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Column: Northwestern's defense, and the beauty in winning ugly

Everybody loves shootouts. But more importantly, everybody loves winning.

Mark Dolejs-USA TODAY Sports

It's sexy to rack up hundreds on hundreds of yards of offense.

It's electric to see offenses move up and down the field biting off 15 yard chunks of turf at a time.

Games that finish 47-40 are the football equivalent of a 1980s trip to South Beach where you spend the last bit of cash in your savings account on a night of cocaine, strip clubs, and whatever other bad decisions fit your fancy.
Games where teams struggle to put the ball in the end zone? Well, they're usually mocked.

And yet, there's something sickly satisfying about watching your squad smash the snot out of someone for 60 minutes, not do anything really pretty, or even anything really good, on offense but still win and win convincingly. Was it fun watching Clayton Thorson struggle badly for the first time in his career? Nope. But it was a lot of fun watching Duke fans give up hope when they were down 9 points.

"Scoring two separate times against this team?" they must have thought.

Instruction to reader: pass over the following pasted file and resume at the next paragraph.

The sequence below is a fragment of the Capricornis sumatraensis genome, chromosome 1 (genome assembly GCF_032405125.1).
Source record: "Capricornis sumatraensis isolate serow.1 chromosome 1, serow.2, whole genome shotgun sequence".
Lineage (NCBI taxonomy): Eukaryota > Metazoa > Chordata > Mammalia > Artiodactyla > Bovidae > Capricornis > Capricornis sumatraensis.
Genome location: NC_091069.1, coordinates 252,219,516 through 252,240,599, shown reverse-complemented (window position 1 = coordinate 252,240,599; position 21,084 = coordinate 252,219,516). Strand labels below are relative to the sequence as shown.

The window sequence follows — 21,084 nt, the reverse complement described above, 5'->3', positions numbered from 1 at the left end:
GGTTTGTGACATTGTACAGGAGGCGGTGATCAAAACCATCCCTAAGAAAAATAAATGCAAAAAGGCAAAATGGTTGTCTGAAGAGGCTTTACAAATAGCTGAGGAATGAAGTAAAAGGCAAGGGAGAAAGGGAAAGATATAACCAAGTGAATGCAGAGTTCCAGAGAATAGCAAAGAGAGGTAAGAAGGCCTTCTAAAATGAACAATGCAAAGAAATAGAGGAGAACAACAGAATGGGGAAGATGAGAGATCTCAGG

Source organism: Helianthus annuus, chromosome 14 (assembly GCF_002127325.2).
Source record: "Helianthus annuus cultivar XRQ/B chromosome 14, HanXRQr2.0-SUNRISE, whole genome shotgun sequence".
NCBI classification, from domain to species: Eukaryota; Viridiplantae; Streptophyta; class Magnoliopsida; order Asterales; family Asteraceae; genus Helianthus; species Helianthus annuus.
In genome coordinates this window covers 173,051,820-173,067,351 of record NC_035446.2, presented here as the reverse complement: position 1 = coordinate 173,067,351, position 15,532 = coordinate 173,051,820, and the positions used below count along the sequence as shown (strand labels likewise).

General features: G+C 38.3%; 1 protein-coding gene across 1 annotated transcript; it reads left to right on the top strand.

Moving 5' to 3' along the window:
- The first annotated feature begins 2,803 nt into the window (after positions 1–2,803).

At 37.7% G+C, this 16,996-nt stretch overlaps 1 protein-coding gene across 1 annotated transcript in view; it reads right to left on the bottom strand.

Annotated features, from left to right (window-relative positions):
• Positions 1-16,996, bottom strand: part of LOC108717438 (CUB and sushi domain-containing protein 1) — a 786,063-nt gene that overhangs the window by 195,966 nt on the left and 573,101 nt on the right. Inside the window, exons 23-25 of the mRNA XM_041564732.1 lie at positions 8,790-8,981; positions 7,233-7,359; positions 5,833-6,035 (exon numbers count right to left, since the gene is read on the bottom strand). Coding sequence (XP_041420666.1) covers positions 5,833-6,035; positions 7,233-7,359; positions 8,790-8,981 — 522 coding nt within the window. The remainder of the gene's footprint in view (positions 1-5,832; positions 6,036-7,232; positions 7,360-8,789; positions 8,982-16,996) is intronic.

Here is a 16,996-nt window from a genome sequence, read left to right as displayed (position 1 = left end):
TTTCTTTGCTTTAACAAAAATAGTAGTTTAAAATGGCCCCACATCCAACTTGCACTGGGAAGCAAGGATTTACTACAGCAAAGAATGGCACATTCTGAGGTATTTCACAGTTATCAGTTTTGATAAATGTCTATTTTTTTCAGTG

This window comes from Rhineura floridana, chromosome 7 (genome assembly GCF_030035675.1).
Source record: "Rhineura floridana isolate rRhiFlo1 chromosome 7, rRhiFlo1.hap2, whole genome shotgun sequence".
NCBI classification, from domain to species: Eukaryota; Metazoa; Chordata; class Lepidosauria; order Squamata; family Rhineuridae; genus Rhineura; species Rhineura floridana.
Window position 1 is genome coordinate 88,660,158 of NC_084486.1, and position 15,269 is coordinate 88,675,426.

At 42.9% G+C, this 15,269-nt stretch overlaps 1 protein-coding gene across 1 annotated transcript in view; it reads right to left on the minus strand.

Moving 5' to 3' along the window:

"Nah. Can't be done. Let's go home."

Part of being a Northwestern fan is learning that no lead is safe. 38-3 at home against Michigan State? Not big enough. 22-0 in the first quarter of the Sun Bowl? Not gonna cut it. Up 3 against Nebraska with no time on the clock and the Huskers at midfield? Something's going to go wrong.

This team is different.

If NU gets out to a lead, any kind of lead, whether it's 21-0 or 3-0, this defense has the goods to get to the finish line.
As Duke and Northwestern exchanged over 1,000 yards of punts on 21 tries, you couldn't help but smirk. The game was awful. But it was our awful. This is how Pat Fitzgerald's Northwestern wants to play in 2015. Boring, predictable offense backed up by a defense that could be somewhere in or around the top 10 in the country in every meaningful metric. They're almost certainly going to be one of the best third down defenses in the entire country.

And for as stifling as the defense is, it isn't like the great Miami defenses that were stacked with freaky speed and big play ability. There are still studs in NU's defense (Anthony Walker and Godwin Igwebuike appear to have sure-fire next level talent, and Matt Harris, Nick VanHoose and Dean Lowry are no slouches either). But Northwestern didn't get a single sack on Saturday. The Wildcats only had 2 tackles for loss. They forced two turnovers thanks to heady plays. Dean Lowry, as he is wont to do, filled a passing lane on his pass rush. Godwin Igwebuike spotted a ball carrier not protecting the ball and ripped it out.

It's a bend-but-don't-break defense on steroids. NU will let you get two or three yards. That's cool. But you're not getting to that yellow line.

Northwestern isn't going to be playing many games that neutral fans are going to be glued to. Another M00N could be approaching in the Big Ten opener, and many more stereotypical old-school Big Ten slugfests could be on the horizon.

That doesn't mean that it won't be fun for us though. We get to watch a defense that is immovable, loaded with swagger, and one that is capable of leading Northwestern to Indianapolis.

Yeah, I said it.